Regional mid-level rice exporters – Myanmar and Cambodia – are also significantly expanding production in hopes of joining Thailand and Vietnam as major source countries. Outside Asia, production is increasing in Africa and South America and total global rice production for 2013-2014 is likely to reach its highest level ever.
Against the grain
So with silos full of rice and record harvests coming in, are China’s rising imports a cause for concern?
There are some reasons to think so. Rice sector support schemes in Asia have long come in the form of guaranteed minimum prices, price controls, price and input subsidies, and opaque government-to-government deals. Such interventions appear increasingly unmanageable. They incur high budgetary burdens, contribute to the misallocation of resources, and run counter to the liberalisation goals of much of the region as well as the WTO. Despite these problems, the scale of China’s growing import market may perpetuate such government interventions, as other Asian countries protect their domestic sectors out of fear that their access to affordable rice will otherwise be compromised.
Moreover, international and domestic rice prices are rising not only because of direct policy interventions, but also because of input shocks such as increasing costs of fuel, fertiliser, land and labour. The ecological limits of responsibly expanding rice cultivation areas are being quickly exhausted, and it is no longer environmentally tenable to clear large swathes of land for rice production throughout much of Asia.
Cheap farming labour can likewise no longer be taken for granted – particularly in areas in which urban industrialisation is driving up prices and wages. As such, the economic and environmental cost of producing rice is increasing significantly.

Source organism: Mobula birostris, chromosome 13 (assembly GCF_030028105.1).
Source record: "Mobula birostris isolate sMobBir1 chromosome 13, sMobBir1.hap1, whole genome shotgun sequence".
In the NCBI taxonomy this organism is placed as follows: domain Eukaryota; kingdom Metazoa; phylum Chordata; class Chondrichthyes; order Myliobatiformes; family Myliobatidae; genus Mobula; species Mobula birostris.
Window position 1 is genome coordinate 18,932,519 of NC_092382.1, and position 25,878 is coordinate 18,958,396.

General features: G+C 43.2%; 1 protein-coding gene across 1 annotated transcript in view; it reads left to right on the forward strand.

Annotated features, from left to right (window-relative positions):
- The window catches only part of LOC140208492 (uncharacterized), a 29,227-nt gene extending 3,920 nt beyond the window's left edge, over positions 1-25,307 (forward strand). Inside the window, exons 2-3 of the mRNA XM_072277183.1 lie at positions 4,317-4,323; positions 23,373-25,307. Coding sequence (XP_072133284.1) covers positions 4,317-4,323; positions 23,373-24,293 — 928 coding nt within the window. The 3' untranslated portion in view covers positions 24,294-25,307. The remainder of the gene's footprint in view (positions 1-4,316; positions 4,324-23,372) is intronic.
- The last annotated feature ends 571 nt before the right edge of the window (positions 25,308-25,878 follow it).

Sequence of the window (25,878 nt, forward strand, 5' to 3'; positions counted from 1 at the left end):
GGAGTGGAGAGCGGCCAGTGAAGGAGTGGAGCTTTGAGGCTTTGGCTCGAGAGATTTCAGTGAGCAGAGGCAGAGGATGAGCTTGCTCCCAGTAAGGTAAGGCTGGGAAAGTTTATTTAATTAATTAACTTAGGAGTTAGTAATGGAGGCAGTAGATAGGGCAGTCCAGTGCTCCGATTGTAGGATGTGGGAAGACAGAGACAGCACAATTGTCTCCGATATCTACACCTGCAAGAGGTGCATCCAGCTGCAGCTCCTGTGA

Despite these rising costs, China’s growing imports may encourage more rice production in places where it makes little economic, social or environmental sense to do so. Countries wary of China’s growing market presence may reduce or abandon their imports and bring more land under cultivation – including lands with poor rice-growing characteristics. While such moves may be defended as self-reliance, they come at a steep price. This domestically-produced rice may be more expensive, have poorer quality than imported varieties, and take up land that could be used more productively in other ways.
More stable trade ties?
The news is not all bad. China’s growing imports may lead in some cases to greater capital inflows, higher farmer incomes and better access to technology for exporting countries. This may in turn contribute to more efficient and higher-yielding production strategies, which provides one pathway for addressing regional rice challenges.
While no panacea, higher yields will reduce environmental footprints by requiring less land for rice cultivation, and help to manage the movement of labour, reduce the costs of production and lower consumer prices through greater efficiency.
They may, however, also gradually lead to more stable trade relationships, as Asian price takers gain confidence that quality regional rice will be dependably available and affordable on the market. China can contribute to such a scenario through encouraging transparent rice market transactions instead of relying on opaque government-to-government deals.
While uncertainties persist, it is clear that China’s days of rice self-sufficiency are over. This emerging reality will have a significant impact on Asia’s food future.
About the Authors
J. Jackson Ewing is a Research Fellow with the Centre for Non-Traditional Security (NTS) Studies and Zhang Hongzhou is an Associate Research Follow with the China Programme at the S. Rajaratnam School of International Studies (RSIS), Nanyang Technological University.